July 13, 2014
We continue the saga of Genesis with an obvious curtain raiser on the figure who will dominate much of the remainder of the tale: Jacob. The narrator brilliantly, and in the very shortest of strokes, paints for us the sort of character this Jacob is. The authors of these unforgettable stories are as much interested in the kinds of people who populate the accounts as they are concerned about the ongoing plot itself. Surely it could have been far easier to tell a simple story of the triumph of the chosen Israelites, perfectly God-inspired figures, who worked always in the will and way of YHWH, effecting the divine will at every turn, rushing inexorably to the promised land given freely to them. Ironically, that is the picture that the church has too often conjured up when these stories are told, namely, perfect people, perfectly in the will of God. The moral? Be like them, you modern pew dwellers!
But that is exactly what the stories do not say. Rather, they announce that we already are like these characters, interested far more in our own will than YHWH's, concerned more with what we desire than what God desires for us and for our community. This reality is what makes these stories still worth reading, because they are still describing us today, however much we want to claim they we are not like them; in fact, we are. We are Jacob; we are Esau; we are Abraham and Sarah. Let's explore the various ways that is true.
After the death of Abraham (Gen. 25:8), the next generation of the patriarchs and matriarchs of the chosen take the stage. We have already witnessed the wonderful courtship and marriage of Isaac and Rebekah. Yet soon after the love match is sealed, the cloud that has darkened the previous long story of Abraham and Sarah floats onstage. "Isaac prayed to YHWH for his wife, because she was barren" (Gen. 25:19). Like Sarah before her, the threat to the promise of becoming a "great nation" (Gen. 12:2) is palpable. Fortunately, YHWH grants Isaac's plea, and Rebekah becomes pregnant.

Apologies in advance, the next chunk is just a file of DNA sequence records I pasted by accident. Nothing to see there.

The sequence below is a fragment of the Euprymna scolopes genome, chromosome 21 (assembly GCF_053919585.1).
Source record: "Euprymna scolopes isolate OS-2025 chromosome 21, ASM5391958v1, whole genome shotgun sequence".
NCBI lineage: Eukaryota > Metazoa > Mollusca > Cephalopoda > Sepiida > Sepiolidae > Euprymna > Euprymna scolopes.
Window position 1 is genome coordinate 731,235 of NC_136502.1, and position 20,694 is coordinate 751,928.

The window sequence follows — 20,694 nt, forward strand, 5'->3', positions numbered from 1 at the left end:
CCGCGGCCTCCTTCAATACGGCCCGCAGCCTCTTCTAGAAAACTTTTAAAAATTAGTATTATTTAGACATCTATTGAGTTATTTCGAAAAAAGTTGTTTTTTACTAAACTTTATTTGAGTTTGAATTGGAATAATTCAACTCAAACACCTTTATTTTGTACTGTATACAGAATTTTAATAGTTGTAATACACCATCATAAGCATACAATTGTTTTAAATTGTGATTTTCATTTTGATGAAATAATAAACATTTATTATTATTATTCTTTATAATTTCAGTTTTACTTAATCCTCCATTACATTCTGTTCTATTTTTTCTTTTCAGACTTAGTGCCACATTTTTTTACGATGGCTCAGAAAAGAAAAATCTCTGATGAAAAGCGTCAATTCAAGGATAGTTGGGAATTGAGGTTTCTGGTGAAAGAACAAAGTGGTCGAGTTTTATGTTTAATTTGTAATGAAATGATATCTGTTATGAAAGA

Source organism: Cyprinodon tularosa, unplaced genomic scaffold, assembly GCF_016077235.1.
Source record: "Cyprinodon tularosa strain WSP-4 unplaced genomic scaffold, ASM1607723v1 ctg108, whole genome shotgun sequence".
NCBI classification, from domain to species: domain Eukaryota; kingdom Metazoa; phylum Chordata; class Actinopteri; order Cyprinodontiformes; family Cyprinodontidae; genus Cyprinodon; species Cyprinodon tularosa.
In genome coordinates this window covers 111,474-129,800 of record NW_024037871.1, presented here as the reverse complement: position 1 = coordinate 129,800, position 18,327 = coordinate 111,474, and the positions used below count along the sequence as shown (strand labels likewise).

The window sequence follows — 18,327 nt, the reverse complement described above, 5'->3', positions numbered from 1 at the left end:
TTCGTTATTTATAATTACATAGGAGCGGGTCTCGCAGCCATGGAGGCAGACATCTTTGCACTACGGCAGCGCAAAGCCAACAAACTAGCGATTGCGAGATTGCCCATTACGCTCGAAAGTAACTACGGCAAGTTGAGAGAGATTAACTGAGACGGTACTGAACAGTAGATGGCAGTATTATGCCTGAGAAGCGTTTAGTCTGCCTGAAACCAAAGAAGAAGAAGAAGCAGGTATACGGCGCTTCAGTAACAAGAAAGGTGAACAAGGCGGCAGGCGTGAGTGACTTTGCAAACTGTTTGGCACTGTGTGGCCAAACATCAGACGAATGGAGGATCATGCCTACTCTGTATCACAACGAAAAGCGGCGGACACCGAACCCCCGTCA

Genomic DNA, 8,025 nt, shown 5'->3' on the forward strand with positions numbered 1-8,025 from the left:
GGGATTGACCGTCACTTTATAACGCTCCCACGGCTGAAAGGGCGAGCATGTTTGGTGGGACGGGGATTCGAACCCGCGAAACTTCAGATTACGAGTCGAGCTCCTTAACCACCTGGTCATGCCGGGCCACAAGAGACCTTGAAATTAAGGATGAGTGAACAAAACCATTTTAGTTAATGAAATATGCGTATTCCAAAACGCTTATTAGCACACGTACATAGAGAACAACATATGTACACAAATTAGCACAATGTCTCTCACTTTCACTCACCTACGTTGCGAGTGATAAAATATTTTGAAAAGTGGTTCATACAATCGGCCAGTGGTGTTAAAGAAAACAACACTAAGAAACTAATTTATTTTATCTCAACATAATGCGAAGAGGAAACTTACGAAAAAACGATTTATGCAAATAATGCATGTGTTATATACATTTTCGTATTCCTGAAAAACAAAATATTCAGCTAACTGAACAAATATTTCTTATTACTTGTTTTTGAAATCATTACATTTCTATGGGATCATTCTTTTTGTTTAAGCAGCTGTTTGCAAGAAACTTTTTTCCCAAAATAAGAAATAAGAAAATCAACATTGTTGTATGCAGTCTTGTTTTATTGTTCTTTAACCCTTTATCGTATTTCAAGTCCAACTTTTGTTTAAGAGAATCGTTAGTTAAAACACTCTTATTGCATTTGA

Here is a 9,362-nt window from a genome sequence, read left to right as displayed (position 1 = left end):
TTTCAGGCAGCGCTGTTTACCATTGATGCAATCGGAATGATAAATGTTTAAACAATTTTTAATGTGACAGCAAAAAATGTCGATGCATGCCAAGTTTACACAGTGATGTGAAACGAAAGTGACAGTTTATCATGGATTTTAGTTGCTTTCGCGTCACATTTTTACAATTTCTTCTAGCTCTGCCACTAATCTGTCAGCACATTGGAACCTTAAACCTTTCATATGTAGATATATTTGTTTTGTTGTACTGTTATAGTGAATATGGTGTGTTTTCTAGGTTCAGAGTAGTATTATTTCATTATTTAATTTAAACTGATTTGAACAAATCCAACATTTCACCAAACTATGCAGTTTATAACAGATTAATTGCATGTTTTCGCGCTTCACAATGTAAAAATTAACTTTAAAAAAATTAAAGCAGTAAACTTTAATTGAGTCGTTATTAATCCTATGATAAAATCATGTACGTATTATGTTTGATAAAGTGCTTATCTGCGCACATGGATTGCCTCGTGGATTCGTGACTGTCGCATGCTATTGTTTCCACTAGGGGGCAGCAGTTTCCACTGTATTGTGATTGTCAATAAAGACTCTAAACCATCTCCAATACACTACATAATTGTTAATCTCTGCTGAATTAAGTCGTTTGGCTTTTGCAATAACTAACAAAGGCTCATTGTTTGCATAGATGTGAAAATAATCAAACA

But the threat is hardly over; the pregnancy is difficult. "The children struggled in her womb, and Rebecca said, 'If it is like this, then why in Sheol am I?'" (Gen. 25:22) What Rebekah actually says is notoriously difficult to translate: the NRSV reads, "If it is to be this way, why do I live?" That appears to be the gist of the thing, but my reading is perhaps more literal. I have added "in Sheol," because the little enclitic particle, zeh, when following the interrogative "why" (lamah) seems to mean something like "in hell," a sharp strengthener of the question, much as you and I would ask a question in the strongest way we can. Rebecca seems to be saying that if pregnancy is like this, then she would just as soon take a pass on it!
But first, enquiring religious minds want to know, so she goes to "inquire" of YHWH, the verb being a technical one describing a trip to the holy oracle to discover what is going on. And she gets an earful from YHWH.
"Two nations are in your womb (which surely could account for the difficulty of the pregnancy!), and two peoples born from you will be divided; one will be stronger than the other, and the elder will serve the younger" (Gen. 25:23).
In a shocking proclamation, YHWH has turned all expectation upside down. In a culture where the eldest receives the promises and the blessings of the family, YHWH proclaims, "Not this time!" When these two boys are born the stronger one will serve the younger and weaker one. Thus is the life-long fight between the sons announced even before their birth. And in addition, Rebecca's inside knowledge of this reality concerning her children determines the fight between her and the sons and with her husband over the birthright and blessing.
On the day of the birth, the prophecy immediately is manifest right in the birth canal. The first-born comes out red and hairy and is thus named, Esau, a play on his hairy form, the word being "se'ar." This word is very close in sound to the country name Seir whose founding patriarch Esau will be. The second child appears in a most peculiar way; he pops out "his hand grasping Esau's heel," so they call him ya'cob or "heel grabber" or perhaps "one who replaces." One can readily see that the hairy Esau will not gain the better of his younger brother, the one who will in fact replace him. It is valuable to get a picture of this birth in mind as you paint this scene for your hearers, the Neanderthal-like Esau and the grasping Jacob, grabbing the heel of his brother, holding on for dear life, holding on to replace him, to oust him from his rightful places as bearer of the promise and the blessing. My mentor, Bill Power, used to name the twins "Hairy and Grabby."
The text wastes no time as the twins grow up in the first two words of 25:27. The boys are characterized with two short adjectival descriptions: Esau is a "knower of the hunt, a man of the field," while Jacob is "a tent dweller," an "ish tam." How to read this Hebrew phrase has been the source of vast commentary. Literally, the words appear to mean "an upright man," "a man of profound moral character." These are the words used to describe the paragon Job twice in the first chapter of that story, used once by the teller of the tale (Job 1:1) and once by YHWH (1:8). There, Job must be seen as morally perfect if the story of his fall is to have the sting it needs to force the reader to reflect on the fact of a good man who does not receive a concomitant reward, as would be expected by many traditional believers.